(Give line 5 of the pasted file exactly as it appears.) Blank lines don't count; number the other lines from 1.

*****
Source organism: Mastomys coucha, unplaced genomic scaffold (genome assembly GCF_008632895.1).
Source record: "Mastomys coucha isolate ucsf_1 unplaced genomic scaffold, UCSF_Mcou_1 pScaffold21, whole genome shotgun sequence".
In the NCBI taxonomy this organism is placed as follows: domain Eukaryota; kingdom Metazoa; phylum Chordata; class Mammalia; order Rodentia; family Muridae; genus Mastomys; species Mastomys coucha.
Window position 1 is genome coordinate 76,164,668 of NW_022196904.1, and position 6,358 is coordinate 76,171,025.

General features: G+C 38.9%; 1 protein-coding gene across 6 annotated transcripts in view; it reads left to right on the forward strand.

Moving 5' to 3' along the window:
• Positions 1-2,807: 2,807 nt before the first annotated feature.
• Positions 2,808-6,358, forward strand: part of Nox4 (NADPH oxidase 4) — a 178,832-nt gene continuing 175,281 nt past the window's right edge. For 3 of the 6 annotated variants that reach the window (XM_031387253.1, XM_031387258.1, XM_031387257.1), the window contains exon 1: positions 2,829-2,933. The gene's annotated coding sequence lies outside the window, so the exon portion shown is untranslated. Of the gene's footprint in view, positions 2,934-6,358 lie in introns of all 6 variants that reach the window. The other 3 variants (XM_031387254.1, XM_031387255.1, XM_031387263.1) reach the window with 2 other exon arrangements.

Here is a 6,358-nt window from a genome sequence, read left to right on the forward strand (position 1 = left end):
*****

General features: G+C 38.9%; 1 protein-coding gene across 6 annotated transcripts in view; it reads left to right on the forward strand.